Initially, I hope to develop a daily iteration of rituals, for use from Sunday through Friday, as well as a separate, more elaborate form, a "weekly service" type of thing, for use on Saturday. (I'm usually in the dojo on Sunday morning, so I don't usually make an extra hour available Sunday morning for a full-fledged Kuji service. But Saturday is my "free day" schedule-wise, and I can easily set aside a good hour or so for a more in-depth plunge into the Kuji waters.)
My third project involves the creation of a comprehensive Kuji practice manual, mostly just as a good learning aid for my own practice. If others would be interested, we could discuss sharing certain aspects of it. As a journalist by profession, I certainly want to make sure I respect the copyrights of authors whose work on the subject I have come across and otherwise gained access to, and which continue to guide and inspire me in my pursuit. Perhaps a good compromise would be for me to share a limited bibliography of recommended readings.
Well, as you can imagine, that's plenty to keep me busy, considering I have a demanding work load that regularly has me working at home some nights/weekends, along with my dojo training three times a week -- and my desire to start getting into regular yoga practice.
Hey, Bodhidharma is reputed to have said, "Life and death are important. Do not suffer them in vain." I intend not to.
Or as Sam Elliott's character in the movie Road House said, I'll have plenty of time to sleep when I'm dead. ;-)
As always, readers of the Kuji Blog are invited to share their comments.
Until the next time,
May all beings be blessed.
Wednesday, March 11, 2009
A newcomer can jump right on in, and is warmly invited to do so. However, such a one will likely be at somewhat of a loss without some serious remedial attention to get up to speed. As Buddhist teacher Francois Lepine has noted, this is a practice that is easy to start, yet takes years to master.
So, in an attempt to help prospective Kuji practitioners, I include below a list of the prerequisites I believe are necessary for someone to really begin to make the most of this precious practice:
* Substantial experience in seated meditation: proper sitting posture, proper breathing, proper focus.
* Experience in meditative chanting.
* Experience in energy cultivation, such as Chi-Kung/Qi-Gong.
* Experience in Yoga.
* Experience in Tai Chi.
* Have a working knowledge of the basics of psychology.
You'll be Ahead of the Curve If You:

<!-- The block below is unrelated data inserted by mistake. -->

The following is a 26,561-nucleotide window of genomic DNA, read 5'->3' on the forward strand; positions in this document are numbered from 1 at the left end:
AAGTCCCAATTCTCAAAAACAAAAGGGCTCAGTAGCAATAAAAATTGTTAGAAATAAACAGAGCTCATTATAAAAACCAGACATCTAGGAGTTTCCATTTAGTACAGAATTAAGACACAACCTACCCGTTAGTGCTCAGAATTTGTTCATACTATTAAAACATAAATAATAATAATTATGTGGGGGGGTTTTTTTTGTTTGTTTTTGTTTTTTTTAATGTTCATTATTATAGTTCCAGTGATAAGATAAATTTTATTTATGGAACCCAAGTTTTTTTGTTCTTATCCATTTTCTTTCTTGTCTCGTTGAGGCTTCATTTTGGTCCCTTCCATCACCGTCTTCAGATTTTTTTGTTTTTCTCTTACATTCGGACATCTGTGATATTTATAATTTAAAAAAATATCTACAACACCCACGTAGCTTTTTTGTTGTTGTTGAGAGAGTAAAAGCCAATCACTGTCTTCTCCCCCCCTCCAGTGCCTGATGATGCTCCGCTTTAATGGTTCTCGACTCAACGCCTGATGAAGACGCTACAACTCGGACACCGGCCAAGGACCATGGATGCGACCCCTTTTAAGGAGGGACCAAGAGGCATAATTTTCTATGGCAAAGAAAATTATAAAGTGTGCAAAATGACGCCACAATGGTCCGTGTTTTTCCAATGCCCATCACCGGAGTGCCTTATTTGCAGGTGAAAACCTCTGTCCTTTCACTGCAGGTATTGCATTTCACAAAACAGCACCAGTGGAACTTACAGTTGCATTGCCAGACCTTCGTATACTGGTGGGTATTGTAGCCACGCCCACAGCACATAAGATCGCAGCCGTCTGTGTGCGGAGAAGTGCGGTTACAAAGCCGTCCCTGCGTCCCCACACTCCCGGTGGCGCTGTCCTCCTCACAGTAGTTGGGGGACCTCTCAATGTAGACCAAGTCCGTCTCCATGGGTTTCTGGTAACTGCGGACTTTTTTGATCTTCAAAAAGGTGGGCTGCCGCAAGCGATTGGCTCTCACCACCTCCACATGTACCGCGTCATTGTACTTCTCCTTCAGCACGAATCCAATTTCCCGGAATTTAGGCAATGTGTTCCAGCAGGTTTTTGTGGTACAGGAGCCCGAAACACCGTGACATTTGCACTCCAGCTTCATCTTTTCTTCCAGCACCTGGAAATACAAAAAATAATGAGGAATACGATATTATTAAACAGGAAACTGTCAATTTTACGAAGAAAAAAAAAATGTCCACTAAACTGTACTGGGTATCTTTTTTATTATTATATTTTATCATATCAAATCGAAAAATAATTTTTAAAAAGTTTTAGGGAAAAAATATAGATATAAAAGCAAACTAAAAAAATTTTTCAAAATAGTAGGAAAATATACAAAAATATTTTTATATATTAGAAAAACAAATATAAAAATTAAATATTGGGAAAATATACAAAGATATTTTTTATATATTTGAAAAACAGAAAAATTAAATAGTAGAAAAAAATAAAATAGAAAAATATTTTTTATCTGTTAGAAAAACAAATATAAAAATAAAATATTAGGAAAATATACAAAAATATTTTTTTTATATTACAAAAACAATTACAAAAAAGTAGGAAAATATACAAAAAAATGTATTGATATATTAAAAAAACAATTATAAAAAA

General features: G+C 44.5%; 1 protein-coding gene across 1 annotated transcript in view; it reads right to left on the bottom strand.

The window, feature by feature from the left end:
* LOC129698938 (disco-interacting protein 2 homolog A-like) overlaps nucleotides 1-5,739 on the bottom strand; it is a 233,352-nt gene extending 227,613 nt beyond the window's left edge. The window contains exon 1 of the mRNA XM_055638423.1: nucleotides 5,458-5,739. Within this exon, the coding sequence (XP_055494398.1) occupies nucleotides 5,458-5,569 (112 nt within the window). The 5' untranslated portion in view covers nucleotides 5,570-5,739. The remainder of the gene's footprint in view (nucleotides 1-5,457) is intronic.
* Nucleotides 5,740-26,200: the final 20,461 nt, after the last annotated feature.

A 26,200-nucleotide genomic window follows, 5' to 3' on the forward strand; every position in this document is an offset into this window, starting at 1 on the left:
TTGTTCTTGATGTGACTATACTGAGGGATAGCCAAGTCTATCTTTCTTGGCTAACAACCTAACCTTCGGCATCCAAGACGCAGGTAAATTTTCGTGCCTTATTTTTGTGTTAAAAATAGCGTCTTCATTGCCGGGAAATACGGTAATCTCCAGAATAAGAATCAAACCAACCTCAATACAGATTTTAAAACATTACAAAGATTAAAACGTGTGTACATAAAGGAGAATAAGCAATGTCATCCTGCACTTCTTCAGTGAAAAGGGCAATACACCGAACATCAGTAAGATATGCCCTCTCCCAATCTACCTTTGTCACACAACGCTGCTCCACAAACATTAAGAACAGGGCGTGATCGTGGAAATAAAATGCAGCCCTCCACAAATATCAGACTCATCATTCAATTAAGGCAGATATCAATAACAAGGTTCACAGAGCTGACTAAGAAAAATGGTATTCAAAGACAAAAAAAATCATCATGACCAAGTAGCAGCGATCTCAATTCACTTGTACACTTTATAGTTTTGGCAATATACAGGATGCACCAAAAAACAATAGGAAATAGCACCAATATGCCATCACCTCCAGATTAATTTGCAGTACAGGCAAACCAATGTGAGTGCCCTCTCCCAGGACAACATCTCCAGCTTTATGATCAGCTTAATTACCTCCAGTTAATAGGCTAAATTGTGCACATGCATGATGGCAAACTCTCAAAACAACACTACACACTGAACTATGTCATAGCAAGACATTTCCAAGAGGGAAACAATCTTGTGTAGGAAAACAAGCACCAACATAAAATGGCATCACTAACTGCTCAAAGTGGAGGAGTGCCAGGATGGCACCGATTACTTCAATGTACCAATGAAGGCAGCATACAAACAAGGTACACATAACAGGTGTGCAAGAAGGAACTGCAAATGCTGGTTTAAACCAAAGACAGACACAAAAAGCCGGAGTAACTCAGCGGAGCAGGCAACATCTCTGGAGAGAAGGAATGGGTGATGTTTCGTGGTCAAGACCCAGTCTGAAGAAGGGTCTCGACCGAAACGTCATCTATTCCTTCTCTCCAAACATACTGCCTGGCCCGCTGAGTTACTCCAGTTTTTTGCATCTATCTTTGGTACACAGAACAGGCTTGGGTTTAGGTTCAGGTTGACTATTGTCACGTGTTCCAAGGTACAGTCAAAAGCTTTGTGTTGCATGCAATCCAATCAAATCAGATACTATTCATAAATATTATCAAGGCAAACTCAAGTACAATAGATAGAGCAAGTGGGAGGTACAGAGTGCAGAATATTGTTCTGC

* Have an understanding of the theory of meditation, especially Buddhist meditation.
* Have the theoretical underpinnings of the Kuji (as per Francois Lepine, Stephen K. Hayes, etc.).
* Participated in a Zen sesshin (intensive, week-long meditation retreat).
* Have practiced yoga.
* Have practiced some yogic breathing.
* Have practiced some yogic meditation, especially that relating to the kundalini.
* Have had some experience in psychotherapy.
* Have some capability drawing or painting Japanese kanji characters (for use in the Kuji-Kiri practice).
* Have experience in iaido or tameshigiri (Japanese sword-drawing, sword-cutting movement; also for use in Kuji-Kiri).
You're Well On the Way to Mastery If You:
* have had some degree of kensho, or realization (enlightenment).
Tuesday, March 10, 2009
You know the expression, “when the student is ready, the teacher will appear”?
Well, that definitely appears to be the case for me and the Kuji-In and the Kuji-Kiri this past year. With all the teachings and the manuals and the rare document translations that have come my way in just the last six months – with more on the way, as previous posts note – this maxim is coming true in my own spiritual practice.
The most recent positive development in this regard was my weekend (March 7-8) spent in the Northwest Chicago suburb of Naperville, where I was finally able to gain some group practice time as well as some hands-on initiation into the Kuji with Do-shu Thomas Jotoshi Maienza, the head of the Jizaikan organization and a former associate of To-Shin Do Anshu Stephen K. Hayes, the latter being regarded by many as perhaps the most authoritative source in the Western world on the subject of Kuji-In and Kuji-Kiri.
I don’t have the time to get into much detail right now, so keep checking back over the next few days if you will, please. But in the meantime, here are some of the initial key take-aways for me:
- this seminar validated everything I have seen so far from the venerable Francois Lepine, and other sources I’ve referred to in previous posts;
- I got to see and put into group practice, how to arrange one’s practice to facilitate the Kuji-In, and how to cut the Kuji-Kiri grid.
And let me throw this in quickly, if I may: since I’ve returned from the seminar and resumed my own practice in the privacy of my own home and my own little Buddhist alcove, I have noticed a significant boost in the power and intensity of my own practice of the Kuji.
Look for a lot more in some forthcoming posts, one of which will include a warning on the potentially dire karmic consequences one might unleash if practicing the Kuji with an impure motive.
The bottom line? If you are looking to evolve as a human being in ways to facilitate greater and more frequent demonstrations of compassion, you’re good to go. But if you think you’re going to practice this technology to manipulate, exploit or otherwise “get over” on someone else, you risk getting your ass kicked by the Universe. And if you think you’re going to use the Kuji to actually harm someone else, let me know, because I want to get the hell out of your time zone. I want to be nowhere near you, because a great cosmic and karmic boom is about to be leveled upon you.
So, purify your heart by embracing compassion as the motivation for this practice, or stop.